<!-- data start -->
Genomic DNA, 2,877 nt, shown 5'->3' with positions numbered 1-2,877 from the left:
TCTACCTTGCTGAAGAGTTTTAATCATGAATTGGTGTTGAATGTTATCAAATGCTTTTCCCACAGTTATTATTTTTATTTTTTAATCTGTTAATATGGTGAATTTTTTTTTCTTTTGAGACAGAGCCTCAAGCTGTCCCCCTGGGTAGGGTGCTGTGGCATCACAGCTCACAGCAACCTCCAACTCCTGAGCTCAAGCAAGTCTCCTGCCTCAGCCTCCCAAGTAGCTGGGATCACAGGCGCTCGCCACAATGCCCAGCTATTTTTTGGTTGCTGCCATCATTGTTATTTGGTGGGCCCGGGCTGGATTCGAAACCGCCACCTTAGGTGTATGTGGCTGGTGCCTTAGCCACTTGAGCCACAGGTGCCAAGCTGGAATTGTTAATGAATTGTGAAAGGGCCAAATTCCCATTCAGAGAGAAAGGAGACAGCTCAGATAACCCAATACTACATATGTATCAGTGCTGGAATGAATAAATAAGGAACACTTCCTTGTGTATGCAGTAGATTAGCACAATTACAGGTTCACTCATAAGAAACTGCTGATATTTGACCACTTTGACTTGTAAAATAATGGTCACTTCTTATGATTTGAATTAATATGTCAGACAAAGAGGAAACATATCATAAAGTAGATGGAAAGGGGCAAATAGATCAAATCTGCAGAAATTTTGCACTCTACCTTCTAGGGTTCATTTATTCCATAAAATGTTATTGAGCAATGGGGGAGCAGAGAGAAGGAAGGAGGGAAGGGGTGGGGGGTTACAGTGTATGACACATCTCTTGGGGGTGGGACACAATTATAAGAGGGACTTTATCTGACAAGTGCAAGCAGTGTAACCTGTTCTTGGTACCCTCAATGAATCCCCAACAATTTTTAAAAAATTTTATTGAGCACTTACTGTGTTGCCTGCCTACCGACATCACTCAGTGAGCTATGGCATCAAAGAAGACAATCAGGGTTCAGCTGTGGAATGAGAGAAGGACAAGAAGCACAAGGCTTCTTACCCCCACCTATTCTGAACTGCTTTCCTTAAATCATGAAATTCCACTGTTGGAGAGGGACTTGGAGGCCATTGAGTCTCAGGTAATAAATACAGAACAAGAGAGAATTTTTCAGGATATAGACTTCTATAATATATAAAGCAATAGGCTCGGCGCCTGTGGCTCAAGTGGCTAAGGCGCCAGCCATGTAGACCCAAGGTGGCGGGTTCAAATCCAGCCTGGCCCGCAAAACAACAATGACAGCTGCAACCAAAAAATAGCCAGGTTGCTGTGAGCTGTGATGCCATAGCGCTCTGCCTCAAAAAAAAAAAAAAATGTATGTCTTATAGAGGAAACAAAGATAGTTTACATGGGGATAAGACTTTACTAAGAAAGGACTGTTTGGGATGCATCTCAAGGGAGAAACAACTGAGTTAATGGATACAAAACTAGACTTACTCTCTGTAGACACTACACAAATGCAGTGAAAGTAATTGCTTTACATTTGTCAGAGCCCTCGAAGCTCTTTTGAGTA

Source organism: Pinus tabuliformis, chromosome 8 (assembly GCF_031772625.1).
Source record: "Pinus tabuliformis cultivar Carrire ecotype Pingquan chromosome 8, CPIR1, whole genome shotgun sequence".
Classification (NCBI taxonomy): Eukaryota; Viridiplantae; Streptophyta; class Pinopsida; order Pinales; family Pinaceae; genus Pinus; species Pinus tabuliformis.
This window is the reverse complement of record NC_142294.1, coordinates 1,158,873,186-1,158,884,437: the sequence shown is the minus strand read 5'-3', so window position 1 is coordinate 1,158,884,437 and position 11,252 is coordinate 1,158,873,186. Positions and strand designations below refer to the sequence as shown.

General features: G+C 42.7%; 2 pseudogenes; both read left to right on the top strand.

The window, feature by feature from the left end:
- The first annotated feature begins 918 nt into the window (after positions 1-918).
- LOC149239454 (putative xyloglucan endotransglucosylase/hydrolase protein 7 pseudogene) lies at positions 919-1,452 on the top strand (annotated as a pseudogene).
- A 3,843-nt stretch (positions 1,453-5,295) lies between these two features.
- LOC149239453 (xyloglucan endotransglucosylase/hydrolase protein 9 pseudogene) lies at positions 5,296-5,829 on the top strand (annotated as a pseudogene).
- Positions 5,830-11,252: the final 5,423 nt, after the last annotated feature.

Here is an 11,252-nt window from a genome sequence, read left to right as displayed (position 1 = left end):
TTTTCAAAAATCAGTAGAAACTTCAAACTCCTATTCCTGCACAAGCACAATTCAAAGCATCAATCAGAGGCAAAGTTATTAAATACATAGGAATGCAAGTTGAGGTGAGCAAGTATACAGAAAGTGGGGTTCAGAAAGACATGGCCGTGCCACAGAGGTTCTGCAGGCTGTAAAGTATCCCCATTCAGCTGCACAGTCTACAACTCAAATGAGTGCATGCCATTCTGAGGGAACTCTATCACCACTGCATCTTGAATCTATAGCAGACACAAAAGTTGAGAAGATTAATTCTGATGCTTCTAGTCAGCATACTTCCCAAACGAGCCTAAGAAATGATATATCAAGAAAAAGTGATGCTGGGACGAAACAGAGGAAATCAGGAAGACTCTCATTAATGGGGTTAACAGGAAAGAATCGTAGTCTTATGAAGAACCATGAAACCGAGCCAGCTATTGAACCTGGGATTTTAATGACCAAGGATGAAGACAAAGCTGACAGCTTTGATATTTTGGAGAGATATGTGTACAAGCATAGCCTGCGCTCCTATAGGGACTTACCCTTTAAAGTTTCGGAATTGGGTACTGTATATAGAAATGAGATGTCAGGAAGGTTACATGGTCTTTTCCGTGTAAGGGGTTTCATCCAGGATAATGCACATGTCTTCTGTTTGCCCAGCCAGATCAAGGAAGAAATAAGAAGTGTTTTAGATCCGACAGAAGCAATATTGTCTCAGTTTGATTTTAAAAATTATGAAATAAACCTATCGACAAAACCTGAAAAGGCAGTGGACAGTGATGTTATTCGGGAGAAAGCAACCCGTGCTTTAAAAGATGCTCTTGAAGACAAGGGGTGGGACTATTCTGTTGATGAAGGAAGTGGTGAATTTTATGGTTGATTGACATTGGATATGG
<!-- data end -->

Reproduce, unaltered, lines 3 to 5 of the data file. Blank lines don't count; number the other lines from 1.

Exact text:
Source organism: Pinus tabuliformis, chromosome 8 (assembly GCF_031772625.1).
Source record: "Pinus tabuliformis cultivar Carrire ecotype Pingquan chromosome 8, CPIR1, whole genome shotgun sequence".
Classification (NCBI taxonomy): Eukaryota; Viridiplantae; Streptophyta; class Pinopsida; order Pinales; family Pinaceae; genus Pinus; species Pinus tabuliformis.